Thursday, December 8, 2011

Obit du jour: Peter Lunn

A classic. Let's start with this fabulous opener, shall we?
Peter Northcote Lunn was born on November 15 1914 into British skiing aristocracy. His grandfather, Sir Henry Lunn, was a one-time missionary who, having failed to convert the Indians to Methodism, moved to Switzerland, where he embarked on encouraging the British to ski.
Then let's move on to the part where he becomes a "gentleman spy" after WWII, using the tunnels under Vienna (a la The Third Man)"to tap into the underground cables which the Soviets used to communicate."
He even bought a villa on the route of the cable that linked the Soviet headquarters in Vienna with the city’s airport and its overall command station for Austria at St Pölten. From the villa, his team could excavate undisturbed.
If I am ever a spy, I would like to spy from my Austrian villa, though he did say, "You think it’s going to be all wine, women and song. Well, let me tell you, old boy, it’s all beer, bitches and broadcasting.”
He went on to serve as head of station in Bonn, and during the 1960s in Beirut, where he enjoyed skiing at The Cedars, a resort where, as he recalled, discipline in the lift queues improved dramatically after an attendant shot dead the two worst queue jumpers. Even so, it was “not so stimulating as Mürren”, and throughout his years in the service he always brought his family to Mürren for a month at Christmas.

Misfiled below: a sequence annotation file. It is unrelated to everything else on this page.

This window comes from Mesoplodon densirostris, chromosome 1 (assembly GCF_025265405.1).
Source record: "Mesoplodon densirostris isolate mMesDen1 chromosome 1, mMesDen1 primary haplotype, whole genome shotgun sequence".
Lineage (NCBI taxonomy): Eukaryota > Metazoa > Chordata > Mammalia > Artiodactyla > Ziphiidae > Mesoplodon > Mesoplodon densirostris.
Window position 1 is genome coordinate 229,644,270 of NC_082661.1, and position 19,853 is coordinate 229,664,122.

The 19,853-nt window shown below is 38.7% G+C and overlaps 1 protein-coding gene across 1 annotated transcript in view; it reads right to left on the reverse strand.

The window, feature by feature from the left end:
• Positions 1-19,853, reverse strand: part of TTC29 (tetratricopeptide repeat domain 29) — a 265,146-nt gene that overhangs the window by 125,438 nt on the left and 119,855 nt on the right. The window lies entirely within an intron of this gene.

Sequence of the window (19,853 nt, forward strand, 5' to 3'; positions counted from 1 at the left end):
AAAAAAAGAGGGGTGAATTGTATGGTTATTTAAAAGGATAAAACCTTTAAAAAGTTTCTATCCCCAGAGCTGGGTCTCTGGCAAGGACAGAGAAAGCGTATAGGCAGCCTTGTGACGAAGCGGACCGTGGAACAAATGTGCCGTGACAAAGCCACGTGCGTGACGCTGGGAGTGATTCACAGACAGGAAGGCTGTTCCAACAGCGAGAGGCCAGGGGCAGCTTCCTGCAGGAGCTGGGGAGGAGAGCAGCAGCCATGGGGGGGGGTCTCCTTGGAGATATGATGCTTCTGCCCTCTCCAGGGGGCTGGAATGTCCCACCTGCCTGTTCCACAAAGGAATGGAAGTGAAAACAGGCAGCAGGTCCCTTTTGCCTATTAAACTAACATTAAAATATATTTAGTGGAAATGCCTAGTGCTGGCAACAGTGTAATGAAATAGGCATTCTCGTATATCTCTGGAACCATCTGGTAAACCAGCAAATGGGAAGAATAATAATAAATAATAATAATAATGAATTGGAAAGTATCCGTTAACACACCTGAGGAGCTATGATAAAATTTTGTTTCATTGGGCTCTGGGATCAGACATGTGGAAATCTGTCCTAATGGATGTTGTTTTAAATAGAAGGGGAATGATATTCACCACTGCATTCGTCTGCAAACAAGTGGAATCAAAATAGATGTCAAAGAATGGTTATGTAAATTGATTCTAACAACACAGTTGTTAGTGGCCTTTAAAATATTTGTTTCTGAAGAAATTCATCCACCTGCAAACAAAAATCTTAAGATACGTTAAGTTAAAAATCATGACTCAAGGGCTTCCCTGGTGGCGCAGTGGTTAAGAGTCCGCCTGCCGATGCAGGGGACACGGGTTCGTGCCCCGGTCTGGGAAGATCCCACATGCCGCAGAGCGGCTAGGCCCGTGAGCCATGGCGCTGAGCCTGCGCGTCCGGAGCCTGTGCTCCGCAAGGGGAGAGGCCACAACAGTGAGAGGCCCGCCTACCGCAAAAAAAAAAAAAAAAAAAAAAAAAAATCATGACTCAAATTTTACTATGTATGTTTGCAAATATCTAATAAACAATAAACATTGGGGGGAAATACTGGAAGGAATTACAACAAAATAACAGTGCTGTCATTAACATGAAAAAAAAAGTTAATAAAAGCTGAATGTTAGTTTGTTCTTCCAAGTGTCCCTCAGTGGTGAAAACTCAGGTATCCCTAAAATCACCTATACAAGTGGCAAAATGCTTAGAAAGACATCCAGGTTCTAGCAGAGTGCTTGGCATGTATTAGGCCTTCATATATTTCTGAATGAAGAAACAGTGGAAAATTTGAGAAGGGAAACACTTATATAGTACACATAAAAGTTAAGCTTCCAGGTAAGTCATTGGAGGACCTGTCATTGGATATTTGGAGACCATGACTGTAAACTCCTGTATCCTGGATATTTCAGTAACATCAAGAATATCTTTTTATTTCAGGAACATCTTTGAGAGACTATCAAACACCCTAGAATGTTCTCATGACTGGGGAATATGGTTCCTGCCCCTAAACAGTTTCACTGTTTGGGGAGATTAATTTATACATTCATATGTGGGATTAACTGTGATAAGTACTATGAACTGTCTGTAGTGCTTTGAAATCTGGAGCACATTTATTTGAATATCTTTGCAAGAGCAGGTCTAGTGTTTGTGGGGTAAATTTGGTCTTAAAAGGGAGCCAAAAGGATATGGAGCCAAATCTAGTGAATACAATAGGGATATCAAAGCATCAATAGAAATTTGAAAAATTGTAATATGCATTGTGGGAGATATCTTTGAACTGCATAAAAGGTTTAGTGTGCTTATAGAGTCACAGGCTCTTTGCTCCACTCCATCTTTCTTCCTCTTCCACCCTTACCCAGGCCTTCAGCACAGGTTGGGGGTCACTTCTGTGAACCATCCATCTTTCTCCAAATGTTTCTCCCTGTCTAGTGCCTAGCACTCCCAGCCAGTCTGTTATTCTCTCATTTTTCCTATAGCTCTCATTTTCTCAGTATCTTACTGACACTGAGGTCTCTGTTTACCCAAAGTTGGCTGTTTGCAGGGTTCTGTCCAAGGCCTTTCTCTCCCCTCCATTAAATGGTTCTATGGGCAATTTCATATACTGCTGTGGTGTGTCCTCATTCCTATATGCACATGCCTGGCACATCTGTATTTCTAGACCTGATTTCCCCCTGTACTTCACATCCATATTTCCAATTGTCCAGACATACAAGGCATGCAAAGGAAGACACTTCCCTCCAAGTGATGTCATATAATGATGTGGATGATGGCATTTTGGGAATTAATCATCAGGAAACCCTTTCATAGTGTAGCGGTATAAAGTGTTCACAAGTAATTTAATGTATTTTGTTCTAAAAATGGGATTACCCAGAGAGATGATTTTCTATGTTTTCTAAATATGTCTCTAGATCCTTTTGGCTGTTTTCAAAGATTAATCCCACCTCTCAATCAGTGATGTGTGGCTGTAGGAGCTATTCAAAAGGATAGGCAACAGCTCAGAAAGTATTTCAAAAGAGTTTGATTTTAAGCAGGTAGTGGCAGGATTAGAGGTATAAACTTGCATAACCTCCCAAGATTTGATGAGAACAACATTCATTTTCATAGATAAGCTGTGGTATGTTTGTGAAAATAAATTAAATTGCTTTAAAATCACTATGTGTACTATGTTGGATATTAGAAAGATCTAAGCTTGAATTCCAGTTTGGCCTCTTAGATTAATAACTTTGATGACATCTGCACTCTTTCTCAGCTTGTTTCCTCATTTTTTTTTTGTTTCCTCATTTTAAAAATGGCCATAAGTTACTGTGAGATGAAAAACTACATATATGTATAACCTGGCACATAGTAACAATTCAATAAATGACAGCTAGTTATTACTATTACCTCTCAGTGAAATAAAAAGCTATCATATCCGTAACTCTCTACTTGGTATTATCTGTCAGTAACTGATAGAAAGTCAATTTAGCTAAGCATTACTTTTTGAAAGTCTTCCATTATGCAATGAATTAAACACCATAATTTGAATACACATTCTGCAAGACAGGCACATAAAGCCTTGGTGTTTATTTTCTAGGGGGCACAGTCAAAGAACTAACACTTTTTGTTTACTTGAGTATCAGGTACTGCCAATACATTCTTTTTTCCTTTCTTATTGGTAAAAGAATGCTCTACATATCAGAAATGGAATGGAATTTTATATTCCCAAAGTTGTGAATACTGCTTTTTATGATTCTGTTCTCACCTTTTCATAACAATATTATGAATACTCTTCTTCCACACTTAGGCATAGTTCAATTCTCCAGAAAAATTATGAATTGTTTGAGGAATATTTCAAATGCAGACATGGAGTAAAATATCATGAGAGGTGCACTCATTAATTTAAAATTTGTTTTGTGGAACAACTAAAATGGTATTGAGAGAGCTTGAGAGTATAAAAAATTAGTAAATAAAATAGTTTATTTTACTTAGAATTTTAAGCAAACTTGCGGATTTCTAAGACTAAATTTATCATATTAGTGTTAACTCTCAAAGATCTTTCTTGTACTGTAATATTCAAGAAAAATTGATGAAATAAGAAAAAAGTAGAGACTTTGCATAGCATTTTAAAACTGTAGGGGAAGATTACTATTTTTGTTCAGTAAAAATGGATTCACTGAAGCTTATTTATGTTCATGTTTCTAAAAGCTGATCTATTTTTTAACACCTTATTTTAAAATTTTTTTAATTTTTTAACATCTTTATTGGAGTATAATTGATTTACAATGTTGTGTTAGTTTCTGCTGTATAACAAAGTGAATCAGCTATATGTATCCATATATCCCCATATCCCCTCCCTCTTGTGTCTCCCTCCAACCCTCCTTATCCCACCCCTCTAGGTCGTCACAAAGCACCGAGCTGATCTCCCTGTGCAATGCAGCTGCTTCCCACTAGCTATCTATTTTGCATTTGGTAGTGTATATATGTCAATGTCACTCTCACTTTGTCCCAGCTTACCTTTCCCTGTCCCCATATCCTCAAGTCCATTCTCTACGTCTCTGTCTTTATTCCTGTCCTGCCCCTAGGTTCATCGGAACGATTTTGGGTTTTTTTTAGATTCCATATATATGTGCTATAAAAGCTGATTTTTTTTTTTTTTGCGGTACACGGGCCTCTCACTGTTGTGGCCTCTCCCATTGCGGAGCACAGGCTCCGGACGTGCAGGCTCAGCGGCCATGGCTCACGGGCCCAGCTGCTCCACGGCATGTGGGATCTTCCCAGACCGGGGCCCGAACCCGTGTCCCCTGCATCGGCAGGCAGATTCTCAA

Oh, and let us not forget the books he wrote: "The author of several technical books about skiing, in 1947 Lunn published a novel, Evil in High Places, about a psychotic mountaineer."

Oh my yes. Simply marvelous. Enjoy.


L.S.Schilcher said...

If you gave him a book for a present he would read it and write you a long letter commenting on it. He called most people by nicknames, not all of them flattering, but always revealing and, of course, witty. Yes, Skiing was important, but so was Family. He did the washing up for his family of 8 since, once back in England where diplomatic posh didn't exist, "who else was to do it", and he either despised or distrusted central heating as much as the Commies (or Yanks for that matter), though it was only the former he wouldn't have in the house.

LKT said...

Thank you for your personal reflection. He sounds like a wonderful person. I wish I could have met him.